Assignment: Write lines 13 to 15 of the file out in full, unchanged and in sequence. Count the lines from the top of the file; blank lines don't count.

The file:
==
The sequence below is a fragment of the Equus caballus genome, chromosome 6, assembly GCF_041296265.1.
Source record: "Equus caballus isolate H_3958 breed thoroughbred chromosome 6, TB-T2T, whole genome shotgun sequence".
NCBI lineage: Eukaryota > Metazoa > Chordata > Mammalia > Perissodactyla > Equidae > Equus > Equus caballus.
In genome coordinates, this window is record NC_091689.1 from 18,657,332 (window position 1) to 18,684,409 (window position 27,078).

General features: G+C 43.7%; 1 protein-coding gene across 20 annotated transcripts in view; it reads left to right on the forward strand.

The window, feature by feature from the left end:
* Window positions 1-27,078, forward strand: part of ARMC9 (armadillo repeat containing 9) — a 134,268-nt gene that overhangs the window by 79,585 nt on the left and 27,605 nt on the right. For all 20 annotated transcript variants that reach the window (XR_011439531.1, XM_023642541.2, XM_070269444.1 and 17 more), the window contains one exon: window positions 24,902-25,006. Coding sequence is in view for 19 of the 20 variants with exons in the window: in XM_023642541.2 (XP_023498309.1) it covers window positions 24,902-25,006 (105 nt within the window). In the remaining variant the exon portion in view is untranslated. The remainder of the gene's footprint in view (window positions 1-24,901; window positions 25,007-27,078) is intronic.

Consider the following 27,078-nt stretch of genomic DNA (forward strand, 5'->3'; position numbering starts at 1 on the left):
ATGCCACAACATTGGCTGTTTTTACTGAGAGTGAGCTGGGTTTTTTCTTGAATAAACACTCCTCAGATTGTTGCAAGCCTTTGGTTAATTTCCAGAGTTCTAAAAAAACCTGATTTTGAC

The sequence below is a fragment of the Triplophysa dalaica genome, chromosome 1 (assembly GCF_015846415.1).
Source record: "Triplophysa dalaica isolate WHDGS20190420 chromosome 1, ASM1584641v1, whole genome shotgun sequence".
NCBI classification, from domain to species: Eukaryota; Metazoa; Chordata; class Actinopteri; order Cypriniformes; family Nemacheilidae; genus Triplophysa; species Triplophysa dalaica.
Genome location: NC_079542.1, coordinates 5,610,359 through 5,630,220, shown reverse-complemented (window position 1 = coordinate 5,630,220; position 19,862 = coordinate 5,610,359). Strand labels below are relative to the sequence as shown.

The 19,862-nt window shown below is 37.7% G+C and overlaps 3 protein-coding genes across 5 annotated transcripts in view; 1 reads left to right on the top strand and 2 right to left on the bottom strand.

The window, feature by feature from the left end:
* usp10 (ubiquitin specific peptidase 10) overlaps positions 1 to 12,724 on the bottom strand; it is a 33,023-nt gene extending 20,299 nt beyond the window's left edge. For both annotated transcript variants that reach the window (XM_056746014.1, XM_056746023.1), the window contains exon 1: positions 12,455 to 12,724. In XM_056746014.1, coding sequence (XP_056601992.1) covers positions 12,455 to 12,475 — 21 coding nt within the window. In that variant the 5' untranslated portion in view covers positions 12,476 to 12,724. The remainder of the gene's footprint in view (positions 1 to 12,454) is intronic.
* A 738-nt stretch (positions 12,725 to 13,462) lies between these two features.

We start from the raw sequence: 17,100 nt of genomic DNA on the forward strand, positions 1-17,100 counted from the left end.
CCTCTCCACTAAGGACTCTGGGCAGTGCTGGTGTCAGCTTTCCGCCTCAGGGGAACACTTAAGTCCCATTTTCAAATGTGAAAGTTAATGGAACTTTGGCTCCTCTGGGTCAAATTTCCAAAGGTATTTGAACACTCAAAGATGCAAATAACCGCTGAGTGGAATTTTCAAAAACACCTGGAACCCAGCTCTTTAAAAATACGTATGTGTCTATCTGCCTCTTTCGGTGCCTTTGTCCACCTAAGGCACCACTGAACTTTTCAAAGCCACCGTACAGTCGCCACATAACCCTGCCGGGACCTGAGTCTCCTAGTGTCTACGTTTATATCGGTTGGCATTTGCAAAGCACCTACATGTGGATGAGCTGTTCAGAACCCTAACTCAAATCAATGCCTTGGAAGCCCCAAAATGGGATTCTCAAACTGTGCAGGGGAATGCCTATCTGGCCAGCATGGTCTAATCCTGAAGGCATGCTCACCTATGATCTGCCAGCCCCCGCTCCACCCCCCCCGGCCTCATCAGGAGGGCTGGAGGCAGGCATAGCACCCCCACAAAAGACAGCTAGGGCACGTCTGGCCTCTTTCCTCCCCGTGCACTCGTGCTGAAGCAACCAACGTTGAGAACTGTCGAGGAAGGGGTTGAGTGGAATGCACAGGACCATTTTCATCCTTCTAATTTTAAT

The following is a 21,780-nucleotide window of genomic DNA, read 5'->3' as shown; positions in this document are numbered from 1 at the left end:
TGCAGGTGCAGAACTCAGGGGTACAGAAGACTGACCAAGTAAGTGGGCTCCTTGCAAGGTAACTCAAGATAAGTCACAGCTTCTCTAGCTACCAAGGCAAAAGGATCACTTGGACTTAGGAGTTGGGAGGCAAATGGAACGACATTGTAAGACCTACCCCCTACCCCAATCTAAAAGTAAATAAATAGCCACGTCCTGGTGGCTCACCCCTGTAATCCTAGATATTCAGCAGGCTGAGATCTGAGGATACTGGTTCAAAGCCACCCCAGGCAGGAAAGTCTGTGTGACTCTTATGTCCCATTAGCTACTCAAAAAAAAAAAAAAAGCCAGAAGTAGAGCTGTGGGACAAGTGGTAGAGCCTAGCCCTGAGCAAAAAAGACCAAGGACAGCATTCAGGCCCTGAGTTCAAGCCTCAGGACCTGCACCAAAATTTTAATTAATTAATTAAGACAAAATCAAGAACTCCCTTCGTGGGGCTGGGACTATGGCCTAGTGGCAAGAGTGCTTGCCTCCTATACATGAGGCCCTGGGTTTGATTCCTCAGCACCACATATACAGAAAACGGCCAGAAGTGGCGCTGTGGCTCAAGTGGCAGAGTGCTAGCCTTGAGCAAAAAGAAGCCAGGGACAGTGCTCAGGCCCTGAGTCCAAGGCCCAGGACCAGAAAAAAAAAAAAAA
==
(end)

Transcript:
Genome location: NC_079542.1, coordinates 5,610,359 through 5,630,220, shown reverse-complemented (window position 1 = coordinate 5,630,220; position 19,862 = coordinate 5,610,359). Strand labels below are relative to the sequence as shown.

The 19,862-nt window shown below is 37.7% G+C and overlaps 3 protein-coding genes across 5 annotated transcripts in view; 1 reads left to right on the top strand and 2 right to left on the bottom strand.

The window, feature by feature from the left end: